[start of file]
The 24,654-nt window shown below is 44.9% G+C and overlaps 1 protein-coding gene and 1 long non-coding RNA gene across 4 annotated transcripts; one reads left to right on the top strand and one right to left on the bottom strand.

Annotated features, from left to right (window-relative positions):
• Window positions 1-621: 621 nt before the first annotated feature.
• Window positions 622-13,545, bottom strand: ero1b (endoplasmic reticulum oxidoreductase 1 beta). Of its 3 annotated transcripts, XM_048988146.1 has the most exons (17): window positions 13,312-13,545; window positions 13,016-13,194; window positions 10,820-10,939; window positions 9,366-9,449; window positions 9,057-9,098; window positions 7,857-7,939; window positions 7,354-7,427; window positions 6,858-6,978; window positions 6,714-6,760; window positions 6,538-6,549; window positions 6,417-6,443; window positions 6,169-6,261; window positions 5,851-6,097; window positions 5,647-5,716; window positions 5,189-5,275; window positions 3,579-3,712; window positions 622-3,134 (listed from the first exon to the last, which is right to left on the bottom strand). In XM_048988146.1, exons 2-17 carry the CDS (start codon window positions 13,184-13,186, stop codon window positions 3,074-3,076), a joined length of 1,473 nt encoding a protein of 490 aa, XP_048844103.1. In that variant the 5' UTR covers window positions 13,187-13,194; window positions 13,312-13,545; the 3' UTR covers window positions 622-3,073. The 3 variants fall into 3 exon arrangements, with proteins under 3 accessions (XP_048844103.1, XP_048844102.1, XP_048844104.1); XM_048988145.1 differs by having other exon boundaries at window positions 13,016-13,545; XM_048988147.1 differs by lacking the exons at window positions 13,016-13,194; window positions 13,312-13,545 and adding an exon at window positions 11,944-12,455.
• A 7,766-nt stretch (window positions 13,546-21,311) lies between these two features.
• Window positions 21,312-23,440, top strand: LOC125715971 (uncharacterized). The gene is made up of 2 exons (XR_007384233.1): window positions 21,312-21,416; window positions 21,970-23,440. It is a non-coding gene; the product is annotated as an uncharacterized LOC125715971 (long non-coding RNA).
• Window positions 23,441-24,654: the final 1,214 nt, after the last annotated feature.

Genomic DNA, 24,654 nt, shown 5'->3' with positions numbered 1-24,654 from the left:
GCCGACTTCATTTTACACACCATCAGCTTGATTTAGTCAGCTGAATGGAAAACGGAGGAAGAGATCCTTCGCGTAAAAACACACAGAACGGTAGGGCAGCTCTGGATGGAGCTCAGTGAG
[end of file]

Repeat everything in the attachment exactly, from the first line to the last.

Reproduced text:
The 24,654-nt window shown below is 44.9% G+C and overlaps 1 protein-coding gene and 1 long non-coding RNA gene across 4 annotated transcripts; one reads left to right on the top strand and one right to left on the bottom strand.

Annotated features, from left to right (window-relative positions):
• Window positions 1-621: 621 nt before the first annotated feature.
• Window positions 622-13,545, bottom strand: ero1b (endoplasmic reticulum oxidoreductase 1 beta). Of its 3 annotated transcripts, XM_048988146.1 has the most exons (17): window positions 13,312-13,545; window positions 13,016-13,194; window positions 10,820-10,939; window positions 9,366-9,449; window positions 9,057-9,098; window positions 7,857-7,939; window positions 7,354-7,427; window positions 6,858-6,978; window positions 6,714-6,760; window positions 6,538-6,549; window positions 6,417-6,443; window positions 6,169-6,261; window positions 5,851-6,097; window positions 5,647-5,716; window positions 5,189-5,275; window positions 3,579-3,712; window positions 622-3,134 (listed from the first exon to the last, which is right to left on the bottom strand). In XM_048988146.1, exons 2-17 carry the CDS (start codon window positions 13,184-13,186, stop codon window positions 3,074-3,076), a joined length of 1,473 nt encoding a protein of 490 aa, XP_048844103.1. In that variant the 5' UTR covers window positions 13,187-13,194; window positions 13,312-13,545; the 3' UTR covers window positions 622-3,073. The 3 variants fall into 3 exon arrangements, with proteins under 3 accessions (XP_048844103.1, XP_048844102.1, XP_048844104.1); XM_048988145.1 differs by having other exon boundaries at window positions 13,016-13,545; XM_048988147.1 differs by lacking the exons at window positions 13,016-13,194; window positions 13,312-13,545 and adding an exon at window positions 11,944-12,455.
• A 7,766-nt stretch (window positions 13,546-21,311) lies between these two features.
• Window positions 21,312-23,440, top strand: LOC125715971 (uncharacterized). The gene is made up of 2 exons (XR_007384233.1): window positions 21,312-21,416; window positions 21,970-23,440. It is a non-coding gene; the product is annotated as an uncharacterized LOC125715971 (long non-coding RNA).
• Window positions 23,441-24,654: the final 1,214 nt, after the last annotated feature.

Genomic DNA, 24,654 nt, shown 5'->3' with positions numbered 1-24,654 from the left:
GCCGACTTCATTTTACACACCATCAGCTTGATTTAGTCAGCTGAATGGAAAACGGAGGAAGAGATCCTTCGCGTAAAAACACACAGAACGGTAGGGCAGCTCTGGATGGAGCTCAGTGAG